Medical Terminology Daily (MTD) is a blog prepared by Clinical Anatomy Associates, Inc. as a service to the medical community, medical students, and the medical industry. We will post a workweek daily medical or surgical term, its meaning and usage, as well as biographical notes on anatomists, surgeons, and researchers through the ages. Be warned that some of the images used depict human anatomical specimens.

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Don Antonio de Gimbernat i Arbós

Don Antonio de Gimbernat i Arbós
(1734-1816)  

Spanish anatomist and surgeon. His complete name was Don Manuel Luis Antonio de Gimbernat i Arbós. He was born to a farmer’s family in 1734 in Cambrils (Tarragona), in what today is Cataluña. Gimbernat studied Latin and Philosophy at the University of Cervera, continuing his studies at the School of Surgery in Cádiz, where he graduated in 1762.

Gimbernat joined the Spanish Navy, but because of this capabilities, in 1765 he was offered the position of Anatomy Professor at the Royal School of Surgery in Barcelona. In 1768 he made an anatomical discovery that would render him immortal: he demonstrated the presence of the lacunar ligament. Furthermore he applied his knowledge of this ligament to improve on the surgical technique to reduce a strangulated femoral hernia. Gimbernat also discovered the lymph node found in the femoral ring (later to be known as Cloquet’s or Rosenmueller’s node)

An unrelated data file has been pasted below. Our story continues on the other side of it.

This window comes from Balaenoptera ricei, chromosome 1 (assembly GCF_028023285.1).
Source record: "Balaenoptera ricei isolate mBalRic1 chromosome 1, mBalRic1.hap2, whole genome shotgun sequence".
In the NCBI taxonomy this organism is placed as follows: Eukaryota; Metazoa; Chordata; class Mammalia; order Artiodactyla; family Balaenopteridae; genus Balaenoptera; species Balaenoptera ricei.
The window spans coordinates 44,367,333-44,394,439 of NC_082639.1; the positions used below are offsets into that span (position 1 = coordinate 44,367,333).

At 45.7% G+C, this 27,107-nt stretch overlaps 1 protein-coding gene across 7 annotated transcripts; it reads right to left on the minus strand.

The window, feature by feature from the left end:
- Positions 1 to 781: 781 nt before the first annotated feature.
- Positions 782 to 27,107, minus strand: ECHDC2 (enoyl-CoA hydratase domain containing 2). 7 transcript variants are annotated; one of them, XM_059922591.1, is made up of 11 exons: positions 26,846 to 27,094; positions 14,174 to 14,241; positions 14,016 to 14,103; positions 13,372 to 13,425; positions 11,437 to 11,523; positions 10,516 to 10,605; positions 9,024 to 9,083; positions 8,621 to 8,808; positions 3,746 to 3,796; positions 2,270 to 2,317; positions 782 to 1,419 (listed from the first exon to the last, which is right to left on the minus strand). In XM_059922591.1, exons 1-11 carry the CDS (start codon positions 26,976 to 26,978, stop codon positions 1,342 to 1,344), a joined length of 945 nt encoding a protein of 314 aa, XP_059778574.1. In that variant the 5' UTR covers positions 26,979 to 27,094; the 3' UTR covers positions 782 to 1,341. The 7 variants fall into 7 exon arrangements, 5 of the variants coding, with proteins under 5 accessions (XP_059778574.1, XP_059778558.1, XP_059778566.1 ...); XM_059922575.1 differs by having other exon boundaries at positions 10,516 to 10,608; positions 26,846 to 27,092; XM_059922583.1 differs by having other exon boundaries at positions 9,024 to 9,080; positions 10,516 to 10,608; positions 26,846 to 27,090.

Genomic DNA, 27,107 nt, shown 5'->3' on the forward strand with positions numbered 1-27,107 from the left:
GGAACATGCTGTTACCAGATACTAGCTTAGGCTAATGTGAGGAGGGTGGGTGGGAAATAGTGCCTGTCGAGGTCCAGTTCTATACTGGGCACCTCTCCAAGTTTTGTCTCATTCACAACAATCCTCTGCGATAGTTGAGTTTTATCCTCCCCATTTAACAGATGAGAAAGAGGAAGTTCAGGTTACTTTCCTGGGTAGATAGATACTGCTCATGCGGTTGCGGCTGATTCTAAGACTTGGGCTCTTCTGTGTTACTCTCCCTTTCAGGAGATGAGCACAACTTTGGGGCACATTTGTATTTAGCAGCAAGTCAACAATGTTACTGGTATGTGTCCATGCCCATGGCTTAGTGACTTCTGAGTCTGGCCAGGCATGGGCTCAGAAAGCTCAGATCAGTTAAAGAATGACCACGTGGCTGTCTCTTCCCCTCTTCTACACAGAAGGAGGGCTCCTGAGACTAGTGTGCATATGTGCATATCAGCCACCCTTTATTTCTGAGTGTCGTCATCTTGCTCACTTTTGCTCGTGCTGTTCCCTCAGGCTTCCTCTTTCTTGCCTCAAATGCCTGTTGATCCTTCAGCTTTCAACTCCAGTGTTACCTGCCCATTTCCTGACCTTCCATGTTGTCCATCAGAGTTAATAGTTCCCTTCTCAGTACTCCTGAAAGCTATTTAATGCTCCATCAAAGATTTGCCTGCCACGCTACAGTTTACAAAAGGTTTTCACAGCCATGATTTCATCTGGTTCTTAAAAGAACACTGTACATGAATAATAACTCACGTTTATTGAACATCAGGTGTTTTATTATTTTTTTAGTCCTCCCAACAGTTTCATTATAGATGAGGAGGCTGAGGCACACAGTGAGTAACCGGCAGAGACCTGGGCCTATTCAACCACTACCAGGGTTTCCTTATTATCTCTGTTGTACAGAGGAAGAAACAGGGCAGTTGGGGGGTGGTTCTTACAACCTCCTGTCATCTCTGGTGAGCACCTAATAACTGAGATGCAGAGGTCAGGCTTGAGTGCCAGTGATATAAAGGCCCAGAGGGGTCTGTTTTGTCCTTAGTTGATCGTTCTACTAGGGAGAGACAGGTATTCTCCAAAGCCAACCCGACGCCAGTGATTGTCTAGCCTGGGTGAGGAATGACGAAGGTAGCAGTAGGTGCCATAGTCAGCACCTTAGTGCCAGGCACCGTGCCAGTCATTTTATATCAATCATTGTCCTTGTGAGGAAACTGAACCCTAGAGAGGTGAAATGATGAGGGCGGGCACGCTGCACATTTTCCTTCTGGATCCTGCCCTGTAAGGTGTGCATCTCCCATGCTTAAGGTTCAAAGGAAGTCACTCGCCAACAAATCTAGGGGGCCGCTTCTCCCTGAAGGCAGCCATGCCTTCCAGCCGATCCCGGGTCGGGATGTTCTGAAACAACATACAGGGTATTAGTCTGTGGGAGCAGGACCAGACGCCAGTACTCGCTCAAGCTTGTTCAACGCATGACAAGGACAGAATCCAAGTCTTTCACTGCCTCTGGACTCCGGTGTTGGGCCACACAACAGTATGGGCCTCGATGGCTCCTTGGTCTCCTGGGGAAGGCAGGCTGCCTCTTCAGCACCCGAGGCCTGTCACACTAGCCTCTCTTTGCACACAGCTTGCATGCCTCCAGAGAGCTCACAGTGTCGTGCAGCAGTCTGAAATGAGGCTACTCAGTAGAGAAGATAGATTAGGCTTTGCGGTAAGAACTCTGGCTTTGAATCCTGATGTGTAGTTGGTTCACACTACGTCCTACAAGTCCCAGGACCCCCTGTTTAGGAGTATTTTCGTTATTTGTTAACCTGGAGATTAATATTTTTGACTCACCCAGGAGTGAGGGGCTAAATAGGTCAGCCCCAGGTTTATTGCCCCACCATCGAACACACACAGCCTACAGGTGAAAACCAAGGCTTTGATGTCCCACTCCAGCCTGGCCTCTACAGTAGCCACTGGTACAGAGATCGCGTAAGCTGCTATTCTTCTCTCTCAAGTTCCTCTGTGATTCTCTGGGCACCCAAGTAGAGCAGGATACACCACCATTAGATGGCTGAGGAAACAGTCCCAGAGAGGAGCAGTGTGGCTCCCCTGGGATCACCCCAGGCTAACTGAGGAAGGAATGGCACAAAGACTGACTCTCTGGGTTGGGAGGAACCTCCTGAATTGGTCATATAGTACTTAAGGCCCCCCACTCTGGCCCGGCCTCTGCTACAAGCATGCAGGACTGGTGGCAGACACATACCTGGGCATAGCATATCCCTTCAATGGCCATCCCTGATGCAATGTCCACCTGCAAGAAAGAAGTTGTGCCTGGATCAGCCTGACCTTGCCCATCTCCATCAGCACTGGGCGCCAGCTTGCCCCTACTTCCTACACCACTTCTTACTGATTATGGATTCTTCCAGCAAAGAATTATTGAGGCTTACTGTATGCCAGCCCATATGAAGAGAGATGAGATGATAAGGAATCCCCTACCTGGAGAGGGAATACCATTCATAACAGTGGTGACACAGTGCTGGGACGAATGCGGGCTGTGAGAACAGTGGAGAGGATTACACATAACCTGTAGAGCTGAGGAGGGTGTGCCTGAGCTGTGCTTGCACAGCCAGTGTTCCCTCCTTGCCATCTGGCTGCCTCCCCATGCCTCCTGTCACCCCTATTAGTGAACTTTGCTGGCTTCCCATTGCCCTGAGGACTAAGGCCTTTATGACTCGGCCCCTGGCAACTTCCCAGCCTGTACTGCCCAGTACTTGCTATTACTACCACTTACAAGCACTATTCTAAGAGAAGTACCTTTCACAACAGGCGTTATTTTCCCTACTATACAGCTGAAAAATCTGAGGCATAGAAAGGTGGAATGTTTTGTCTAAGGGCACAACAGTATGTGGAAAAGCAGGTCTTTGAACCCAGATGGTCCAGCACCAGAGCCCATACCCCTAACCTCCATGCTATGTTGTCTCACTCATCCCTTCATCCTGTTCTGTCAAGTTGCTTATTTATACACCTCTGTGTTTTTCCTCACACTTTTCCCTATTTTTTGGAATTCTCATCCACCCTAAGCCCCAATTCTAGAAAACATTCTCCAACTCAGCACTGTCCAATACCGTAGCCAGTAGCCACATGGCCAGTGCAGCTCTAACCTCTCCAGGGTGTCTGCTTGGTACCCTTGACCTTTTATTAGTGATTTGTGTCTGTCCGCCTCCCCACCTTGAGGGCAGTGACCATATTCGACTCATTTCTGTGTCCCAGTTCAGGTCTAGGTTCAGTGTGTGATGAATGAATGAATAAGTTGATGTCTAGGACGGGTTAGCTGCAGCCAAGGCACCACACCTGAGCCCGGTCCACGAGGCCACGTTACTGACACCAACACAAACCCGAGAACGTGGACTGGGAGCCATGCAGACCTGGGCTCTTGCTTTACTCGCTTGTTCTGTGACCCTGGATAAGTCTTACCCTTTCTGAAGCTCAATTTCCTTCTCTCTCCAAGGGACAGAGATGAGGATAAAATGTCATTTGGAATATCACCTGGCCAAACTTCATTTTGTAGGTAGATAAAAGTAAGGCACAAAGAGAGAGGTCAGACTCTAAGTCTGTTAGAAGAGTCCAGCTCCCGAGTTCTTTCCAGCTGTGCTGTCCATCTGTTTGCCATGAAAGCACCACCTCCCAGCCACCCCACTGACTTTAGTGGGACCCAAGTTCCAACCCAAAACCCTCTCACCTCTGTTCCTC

In 1774 Gimbernat traveled through Europe to learn the latest surgical techniques. This trip was sponsored by King Carlos III. During his stay in London Gimbernat studied with John Hunter (1728 – 1793). In an attitude not common for a student at the time, at the end of one of Hunter's anatomical lectures on hernia, Gimbernat asked to go to the cadaver and demostrate his findings. With approval of the teacher, he demonstrated for Hunter the lacunar ligament as well as his strangulated femoral hernia technique. Hunter watched the demonstration and at the end of it he just said "You are correct, sir".

Hunter was so impressed that from that day on he referred to the lacunar ligament as “Gimbernat’s ligament) and adopted his surgical technique. Gimbernat also showed Hunter his studies and technique to repair diaphragmatic hernias.

Manuel Gimbernat participated in the creation of the Spanish Royal School of Surgery, became a professor of surgery and  orthopedics, and in 1789 he was named First Royal Surgeon and president of all the surgical schools in Spain.

In 1793, Gimbernat published his “ Nuevo Método de Operar en la Hernia Crural” dedicated to King Charles IV,  which was translated as “A New Method of Operating for the Femoral Hernia”, into English in 1795.

All of his titles and positions were removed by King Fernando VII because Gimbernat was a supporter of Napoleon during his invasion of Spain in 1808.  Sick, poor, blind, and with ailing mental faculties, Don Manuel Gimbernat died in Madrid on November 17, 1816.

Gimbernat was also a pioneer in ophthalmology, vascular surgery and urology. As for his incredible anatomical dissection capabilities, Gimbernat often said “mi autor más favorito es el cadaver humano" (my favorite author is the human body”